Regulator: Venues Must Protect User Privacy During #COVID19 Checks

The UK’s privacy watchdog has released new advice for venue owners and large event organizers on ensuring COVID-19 checks comply with data protection and digital privacy laws.

This week, the government avoided a humiliating defeat in the Commons after nearly 100 of its party’s own MPs voted against introducing new COVID passes for certain high-risk venues like nightclubs and large outdoor events with thousands of people.

However, the new rules passed, which means COVID-19 status checks must be carried out on entry at relevant locations.

The Information Commissioner’s Office (ICO) warned that event organizers and venue owners must be “clear open and honest” about what they’re doing by sharing their privacy notices online and in venues.

It added that they should check whether local rules mandate full digital scans of COVID passes or simply a visual check. Staff should answer any questions on this and treat any information gathered confidentially. Venues should not make their own lists featuring the COVID status of customers.

The ICO has a handy web page on the privacy implications of COVID pass checks. The GDPR only kicks in if organizers physically scan pass QR codes – deemed “processing” under the strict European data protection law.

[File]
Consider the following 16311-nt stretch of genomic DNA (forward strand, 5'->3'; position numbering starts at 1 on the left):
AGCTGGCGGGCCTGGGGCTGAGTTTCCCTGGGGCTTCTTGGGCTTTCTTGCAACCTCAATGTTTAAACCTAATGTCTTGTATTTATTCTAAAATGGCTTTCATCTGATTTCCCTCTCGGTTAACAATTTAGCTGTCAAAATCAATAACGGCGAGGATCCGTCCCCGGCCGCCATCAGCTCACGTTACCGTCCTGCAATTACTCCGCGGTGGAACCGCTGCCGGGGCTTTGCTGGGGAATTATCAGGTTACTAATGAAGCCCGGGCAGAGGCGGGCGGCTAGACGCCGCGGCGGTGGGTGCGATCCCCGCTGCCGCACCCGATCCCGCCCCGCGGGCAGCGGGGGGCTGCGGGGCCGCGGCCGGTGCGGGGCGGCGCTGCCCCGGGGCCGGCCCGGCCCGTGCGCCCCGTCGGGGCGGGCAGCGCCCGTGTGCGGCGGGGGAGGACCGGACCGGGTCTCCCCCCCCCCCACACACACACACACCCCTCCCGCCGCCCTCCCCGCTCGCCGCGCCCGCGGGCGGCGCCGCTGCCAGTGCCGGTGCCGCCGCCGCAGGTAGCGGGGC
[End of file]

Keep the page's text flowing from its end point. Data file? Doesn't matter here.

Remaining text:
Health information like this is classed as “special category data” under the law and mirrored in the UK Data Protection Act 2018. That means it requires more protection since it’s deemed more sensitive.

To ensure they follow the critical GDPR principle of data minimization, venue owners and event organizers in the UK must also ensure any use of the data they collect is “fair, relevant and necessary for a specific purpose,” the ICO warned.

That means anything that isn’t needed should be deleted periodically to ensure it does not become a target for threat actors.

Privacy advocates have in the past raised severe concerns about the Scottish government’s Check-In Scotland app and the NHS Track and Trace app

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